At the outset of Part III on Epistemology, time was taken to explore the connections between ontological theory, discussed in Part II just preceding, and the theories of knowing about to be brought under discussion. The burden of this discourse was simply that to hold a theory of reality is, in itself, to say something about the knowing process, if no more than to set the limits of knowing or to prescribe the "ground" in which knowing is to be carried on. That is to say, an ontological position suggests, even if it does not insist upon, a particular approach to epistemological matters. And the kind or kinds of knowing that are considered worthy of examination are in a measure the "products" of -- i.e., the kinds of knowing made possible by -- a particular ontological theory. Later in this discussion in Chapter Five we brought the argument full circle by noting the fact that one's ontology, in turn, depends on one's epistemology; that is, what one says about reality is true only by virtue of a previously stipulated theory of how truth is found out and uttered. In these reciprocal ways there is an intimate logical and psychological relationship between ontological and epistemological theory.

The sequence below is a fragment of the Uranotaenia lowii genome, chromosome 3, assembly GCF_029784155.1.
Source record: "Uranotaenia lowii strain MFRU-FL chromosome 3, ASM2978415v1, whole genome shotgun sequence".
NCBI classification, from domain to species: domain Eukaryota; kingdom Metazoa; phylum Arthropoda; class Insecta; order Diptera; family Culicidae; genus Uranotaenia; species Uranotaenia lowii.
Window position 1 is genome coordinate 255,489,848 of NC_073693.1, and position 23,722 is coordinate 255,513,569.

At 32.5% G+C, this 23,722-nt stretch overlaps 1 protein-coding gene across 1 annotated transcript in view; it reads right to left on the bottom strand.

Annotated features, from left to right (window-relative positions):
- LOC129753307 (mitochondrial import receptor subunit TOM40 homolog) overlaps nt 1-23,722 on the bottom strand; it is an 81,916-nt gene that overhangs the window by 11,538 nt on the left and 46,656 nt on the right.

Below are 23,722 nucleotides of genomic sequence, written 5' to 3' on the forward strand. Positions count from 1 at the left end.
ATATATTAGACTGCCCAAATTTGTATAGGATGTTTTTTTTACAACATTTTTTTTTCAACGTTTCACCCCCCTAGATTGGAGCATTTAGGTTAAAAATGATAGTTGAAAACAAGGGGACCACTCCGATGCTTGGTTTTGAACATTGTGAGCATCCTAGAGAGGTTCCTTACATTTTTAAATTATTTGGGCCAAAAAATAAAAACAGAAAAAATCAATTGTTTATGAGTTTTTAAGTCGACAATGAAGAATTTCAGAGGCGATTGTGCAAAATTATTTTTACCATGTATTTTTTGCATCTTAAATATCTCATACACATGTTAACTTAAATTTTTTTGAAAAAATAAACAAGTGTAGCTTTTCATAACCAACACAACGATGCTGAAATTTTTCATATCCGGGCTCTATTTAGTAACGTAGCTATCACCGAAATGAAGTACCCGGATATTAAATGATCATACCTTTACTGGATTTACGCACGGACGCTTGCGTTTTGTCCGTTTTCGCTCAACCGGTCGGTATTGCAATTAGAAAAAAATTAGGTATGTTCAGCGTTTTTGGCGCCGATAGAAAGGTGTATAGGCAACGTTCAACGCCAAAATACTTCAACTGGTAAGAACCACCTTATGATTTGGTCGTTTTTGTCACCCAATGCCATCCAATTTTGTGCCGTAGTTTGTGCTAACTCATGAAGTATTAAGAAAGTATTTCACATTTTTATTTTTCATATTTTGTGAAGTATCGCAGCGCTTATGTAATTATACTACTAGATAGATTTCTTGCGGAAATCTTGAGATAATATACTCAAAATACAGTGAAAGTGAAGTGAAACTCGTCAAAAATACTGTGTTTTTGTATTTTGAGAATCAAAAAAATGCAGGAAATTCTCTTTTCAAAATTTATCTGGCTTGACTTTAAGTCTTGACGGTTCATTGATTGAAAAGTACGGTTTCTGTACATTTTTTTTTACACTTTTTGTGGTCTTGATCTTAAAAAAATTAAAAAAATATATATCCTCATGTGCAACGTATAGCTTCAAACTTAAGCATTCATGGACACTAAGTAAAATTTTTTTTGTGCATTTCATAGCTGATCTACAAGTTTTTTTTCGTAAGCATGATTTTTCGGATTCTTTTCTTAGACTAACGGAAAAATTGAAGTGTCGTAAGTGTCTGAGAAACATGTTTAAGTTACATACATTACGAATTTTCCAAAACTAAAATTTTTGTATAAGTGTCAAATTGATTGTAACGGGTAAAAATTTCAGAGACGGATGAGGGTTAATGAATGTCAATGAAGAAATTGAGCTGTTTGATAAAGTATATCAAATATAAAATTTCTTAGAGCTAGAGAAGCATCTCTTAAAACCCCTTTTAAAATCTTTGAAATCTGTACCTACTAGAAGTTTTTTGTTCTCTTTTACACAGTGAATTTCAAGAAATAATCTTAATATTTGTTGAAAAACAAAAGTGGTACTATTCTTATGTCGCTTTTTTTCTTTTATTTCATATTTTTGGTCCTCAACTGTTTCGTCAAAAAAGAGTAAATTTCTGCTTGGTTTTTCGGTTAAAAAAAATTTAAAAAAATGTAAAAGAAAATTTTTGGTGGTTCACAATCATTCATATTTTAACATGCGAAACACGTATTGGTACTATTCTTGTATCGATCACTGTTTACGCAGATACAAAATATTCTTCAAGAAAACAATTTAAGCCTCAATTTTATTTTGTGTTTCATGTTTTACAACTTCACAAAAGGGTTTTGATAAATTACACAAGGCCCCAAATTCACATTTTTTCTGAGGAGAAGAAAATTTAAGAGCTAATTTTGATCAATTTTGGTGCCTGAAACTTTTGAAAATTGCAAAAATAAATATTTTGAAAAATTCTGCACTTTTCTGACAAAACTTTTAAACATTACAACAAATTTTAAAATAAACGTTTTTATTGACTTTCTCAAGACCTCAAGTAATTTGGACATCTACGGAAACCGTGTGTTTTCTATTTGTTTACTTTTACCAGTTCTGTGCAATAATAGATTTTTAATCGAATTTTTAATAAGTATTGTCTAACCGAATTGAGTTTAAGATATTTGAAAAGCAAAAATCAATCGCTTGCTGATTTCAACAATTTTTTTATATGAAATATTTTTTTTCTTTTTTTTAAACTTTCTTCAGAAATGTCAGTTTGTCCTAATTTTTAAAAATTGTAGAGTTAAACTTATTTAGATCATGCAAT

The same relationship, generally speaking, prevails between ontology and value theory. The fundamental question in ethics, as we have said, is: What ought I to ought? Now, if our ontological position has already